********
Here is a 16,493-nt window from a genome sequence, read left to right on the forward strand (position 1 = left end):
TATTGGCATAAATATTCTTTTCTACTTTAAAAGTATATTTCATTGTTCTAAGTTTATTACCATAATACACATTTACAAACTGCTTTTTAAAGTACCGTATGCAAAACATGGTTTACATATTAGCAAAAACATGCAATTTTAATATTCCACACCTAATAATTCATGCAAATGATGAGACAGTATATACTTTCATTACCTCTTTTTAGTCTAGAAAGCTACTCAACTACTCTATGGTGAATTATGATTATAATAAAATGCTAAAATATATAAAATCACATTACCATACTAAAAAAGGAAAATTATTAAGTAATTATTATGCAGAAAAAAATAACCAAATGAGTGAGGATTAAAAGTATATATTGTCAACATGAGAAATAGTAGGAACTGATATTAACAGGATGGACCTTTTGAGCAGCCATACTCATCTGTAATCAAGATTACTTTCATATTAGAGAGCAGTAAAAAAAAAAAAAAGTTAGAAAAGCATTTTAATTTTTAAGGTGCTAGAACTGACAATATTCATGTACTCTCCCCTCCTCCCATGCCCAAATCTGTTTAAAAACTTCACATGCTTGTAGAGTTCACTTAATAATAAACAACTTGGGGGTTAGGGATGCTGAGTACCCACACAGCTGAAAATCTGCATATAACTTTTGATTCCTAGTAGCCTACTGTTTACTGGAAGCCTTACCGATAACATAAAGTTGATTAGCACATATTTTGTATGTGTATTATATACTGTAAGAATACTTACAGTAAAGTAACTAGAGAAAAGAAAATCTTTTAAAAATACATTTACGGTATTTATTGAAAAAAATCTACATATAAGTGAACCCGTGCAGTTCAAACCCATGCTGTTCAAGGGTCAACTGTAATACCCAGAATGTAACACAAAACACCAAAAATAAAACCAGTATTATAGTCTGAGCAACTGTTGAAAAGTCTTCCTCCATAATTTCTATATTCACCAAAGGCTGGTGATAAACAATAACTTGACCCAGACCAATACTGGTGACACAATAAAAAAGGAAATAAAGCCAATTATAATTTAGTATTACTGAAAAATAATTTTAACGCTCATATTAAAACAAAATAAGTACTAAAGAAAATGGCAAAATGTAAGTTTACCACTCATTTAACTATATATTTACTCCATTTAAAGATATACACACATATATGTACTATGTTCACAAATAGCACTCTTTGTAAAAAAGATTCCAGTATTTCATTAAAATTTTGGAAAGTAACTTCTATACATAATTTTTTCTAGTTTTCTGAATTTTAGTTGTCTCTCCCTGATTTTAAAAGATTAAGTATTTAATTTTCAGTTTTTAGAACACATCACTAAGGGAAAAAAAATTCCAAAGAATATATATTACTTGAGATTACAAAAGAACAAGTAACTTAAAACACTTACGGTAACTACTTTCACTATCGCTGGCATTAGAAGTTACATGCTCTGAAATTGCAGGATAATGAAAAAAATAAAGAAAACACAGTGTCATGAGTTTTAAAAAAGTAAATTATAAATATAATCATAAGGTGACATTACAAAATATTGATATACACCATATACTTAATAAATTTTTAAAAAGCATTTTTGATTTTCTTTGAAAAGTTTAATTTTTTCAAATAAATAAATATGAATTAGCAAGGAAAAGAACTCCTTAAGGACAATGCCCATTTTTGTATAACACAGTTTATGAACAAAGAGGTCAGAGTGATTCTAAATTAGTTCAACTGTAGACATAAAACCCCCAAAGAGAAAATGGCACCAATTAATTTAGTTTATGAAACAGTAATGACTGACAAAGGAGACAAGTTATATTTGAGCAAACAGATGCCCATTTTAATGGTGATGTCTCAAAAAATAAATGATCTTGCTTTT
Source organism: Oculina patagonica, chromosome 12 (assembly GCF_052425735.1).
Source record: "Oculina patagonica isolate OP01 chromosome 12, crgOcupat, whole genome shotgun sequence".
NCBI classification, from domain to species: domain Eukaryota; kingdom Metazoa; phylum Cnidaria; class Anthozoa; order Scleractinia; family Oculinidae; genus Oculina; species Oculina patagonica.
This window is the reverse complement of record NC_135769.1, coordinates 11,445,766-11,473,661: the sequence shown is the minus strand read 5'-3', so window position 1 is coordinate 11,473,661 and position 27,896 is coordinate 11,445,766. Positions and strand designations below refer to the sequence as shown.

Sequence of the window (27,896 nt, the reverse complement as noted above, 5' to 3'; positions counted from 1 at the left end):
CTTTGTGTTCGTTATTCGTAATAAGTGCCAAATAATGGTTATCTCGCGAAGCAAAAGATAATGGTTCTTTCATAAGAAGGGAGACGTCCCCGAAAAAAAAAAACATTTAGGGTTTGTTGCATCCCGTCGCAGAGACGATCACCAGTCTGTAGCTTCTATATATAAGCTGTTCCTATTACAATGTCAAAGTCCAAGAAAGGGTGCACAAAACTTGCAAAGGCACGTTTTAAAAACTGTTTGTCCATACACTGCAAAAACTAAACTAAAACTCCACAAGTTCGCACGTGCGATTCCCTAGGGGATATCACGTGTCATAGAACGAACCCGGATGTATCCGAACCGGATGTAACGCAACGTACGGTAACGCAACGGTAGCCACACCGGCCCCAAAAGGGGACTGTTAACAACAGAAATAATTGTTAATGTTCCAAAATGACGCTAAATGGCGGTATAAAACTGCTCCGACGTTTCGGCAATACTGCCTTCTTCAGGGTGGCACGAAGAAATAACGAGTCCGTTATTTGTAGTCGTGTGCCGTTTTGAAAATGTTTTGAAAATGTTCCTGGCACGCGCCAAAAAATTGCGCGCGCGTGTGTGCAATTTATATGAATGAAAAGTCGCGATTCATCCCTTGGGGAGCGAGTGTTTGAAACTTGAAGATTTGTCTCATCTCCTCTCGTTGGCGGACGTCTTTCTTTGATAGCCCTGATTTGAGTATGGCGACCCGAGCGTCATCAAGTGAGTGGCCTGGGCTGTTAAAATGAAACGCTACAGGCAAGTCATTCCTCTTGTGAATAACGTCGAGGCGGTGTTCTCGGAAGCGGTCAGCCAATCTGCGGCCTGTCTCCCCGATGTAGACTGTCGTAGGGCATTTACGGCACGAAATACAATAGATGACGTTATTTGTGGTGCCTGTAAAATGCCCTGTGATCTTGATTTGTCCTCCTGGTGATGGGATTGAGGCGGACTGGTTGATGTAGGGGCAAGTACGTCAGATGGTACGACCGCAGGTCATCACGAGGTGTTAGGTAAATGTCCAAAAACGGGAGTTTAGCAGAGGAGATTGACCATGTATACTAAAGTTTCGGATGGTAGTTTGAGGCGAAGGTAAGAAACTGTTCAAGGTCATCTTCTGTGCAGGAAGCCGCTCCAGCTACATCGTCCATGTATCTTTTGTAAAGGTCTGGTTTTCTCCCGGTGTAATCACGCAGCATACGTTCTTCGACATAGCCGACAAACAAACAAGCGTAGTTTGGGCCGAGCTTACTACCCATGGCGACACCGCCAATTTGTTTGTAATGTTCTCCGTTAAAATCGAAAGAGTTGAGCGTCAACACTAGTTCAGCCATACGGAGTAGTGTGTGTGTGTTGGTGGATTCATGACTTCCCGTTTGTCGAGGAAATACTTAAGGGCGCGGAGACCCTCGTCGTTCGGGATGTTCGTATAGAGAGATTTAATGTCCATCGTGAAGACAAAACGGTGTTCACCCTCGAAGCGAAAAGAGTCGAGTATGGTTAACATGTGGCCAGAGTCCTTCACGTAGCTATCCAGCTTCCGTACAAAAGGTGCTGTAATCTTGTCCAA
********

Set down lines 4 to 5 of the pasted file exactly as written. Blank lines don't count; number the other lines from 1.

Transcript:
Source record: "Oculina patagonica isolate OP01 chromosome 12, crgOcupat, whole genome shotgun sequence".
NCBI classification, from domain to species: domain Eukaryota; kingdom Metazoa; phylum Cnidaria; class Anthozoa; order Scleractinia; family Oculinidae; genus Oculina; species Oculina patagonica.